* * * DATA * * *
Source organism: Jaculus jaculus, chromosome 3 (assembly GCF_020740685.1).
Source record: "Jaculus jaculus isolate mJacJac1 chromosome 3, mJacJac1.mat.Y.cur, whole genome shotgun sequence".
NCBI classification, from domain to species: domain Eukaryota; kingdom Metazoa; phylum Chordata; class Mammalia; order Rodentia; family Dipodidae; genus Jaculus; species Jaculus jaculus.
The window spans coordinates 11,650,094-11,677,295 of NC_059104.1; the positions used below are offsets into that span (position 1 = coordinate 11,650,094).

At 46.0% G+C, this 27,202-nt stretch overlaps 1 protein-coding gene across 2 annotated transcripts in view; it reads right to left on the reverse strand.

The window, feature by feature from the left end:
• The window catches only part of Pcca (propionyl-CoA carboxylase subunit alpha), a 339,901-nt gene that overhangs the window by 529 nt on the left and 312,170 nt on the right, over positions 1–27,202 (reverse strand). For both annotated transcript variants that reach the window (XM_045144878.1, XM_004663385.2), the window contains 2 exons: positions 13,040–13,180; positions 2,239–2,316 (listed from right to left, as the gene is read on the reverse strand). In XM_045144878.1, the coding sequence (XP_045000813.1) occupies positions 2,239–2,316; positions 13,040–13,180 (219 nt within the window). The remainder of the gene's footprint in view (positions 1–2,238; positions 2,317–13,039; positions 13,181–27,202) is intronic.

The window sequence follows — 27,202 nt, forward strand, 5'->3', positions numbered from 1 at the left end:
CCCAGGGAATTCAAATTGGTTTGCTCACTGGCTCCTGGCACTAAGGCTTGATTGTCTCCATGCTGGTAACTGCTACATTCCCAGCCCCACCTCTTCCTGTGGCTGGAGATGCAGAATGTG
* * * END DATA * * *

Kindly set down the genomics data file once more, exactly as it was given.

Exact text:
Source organism: Jaculus jaculus, chromosome 3 (assembly GCF_020740685.1).
Source record: "Jaculus jaculus isolate mJacJac1 chromosome 3, mJacJac1.mat.Y.cur, whole genome shotgun sequence".
NCBI classification, from domain to species: domain Eukaryota; kingdom Metazoa; phylum Chordata; class Mammalia; order Rodentia; family Dipodidae; genus Jaculus; species Jaculus jaculus.
The window spans coordinates 11,650,094-11,677,295 of NC_059104.1; the positions used below are offsets into that span (position 1 = coordinate 11,650,094).

At 46.0% G+C, this 27,202-nt stretch overlaps 1 protein-coding gene across 2 annotated transcripts in view; it reads right to left on the reverse strand.

The window, feature by feature from the left end:
• The window catches only part of Pcca (propionyl-CoA carboxylase subunit alpha), a 339,901-nt gene that overhangs the window by 529 nt on the left and 312,170 nt on the right, over positions 1–27,202 (reverse strand). For both annotated transcript variants that reach the window (XM_045144878.1, XM_004663385.2), the window contains 2 exons: positions 13,040–13,180; positions 2,239–2,316 (listed from right to left, as the gene is read on the reverse strand). In XM_045144878.1, the coding sequence (XP_045000813.1) occupies positions 2,239–2,316; positions 13,040–13,180 (219 nt within the window). The remainder of the gene's footprint in view (positions 1–2,238; positions 2,317–13,039; positions 13,181–27,202) is intronic.

The window sequence follows — 27,202 nt, forward strand, 5'->3', positions numbered from 1 at the left end:
CCCAGGGAATTCAAATTGGTTTGCTCACTGGCTCCTGGCACTAAGGCTTGATTGTCTCCATGCTGGTAACTGCTACATTCCCAGCCCCACCTCTTCCTGTGGCTGGAGATGCAGAATGTG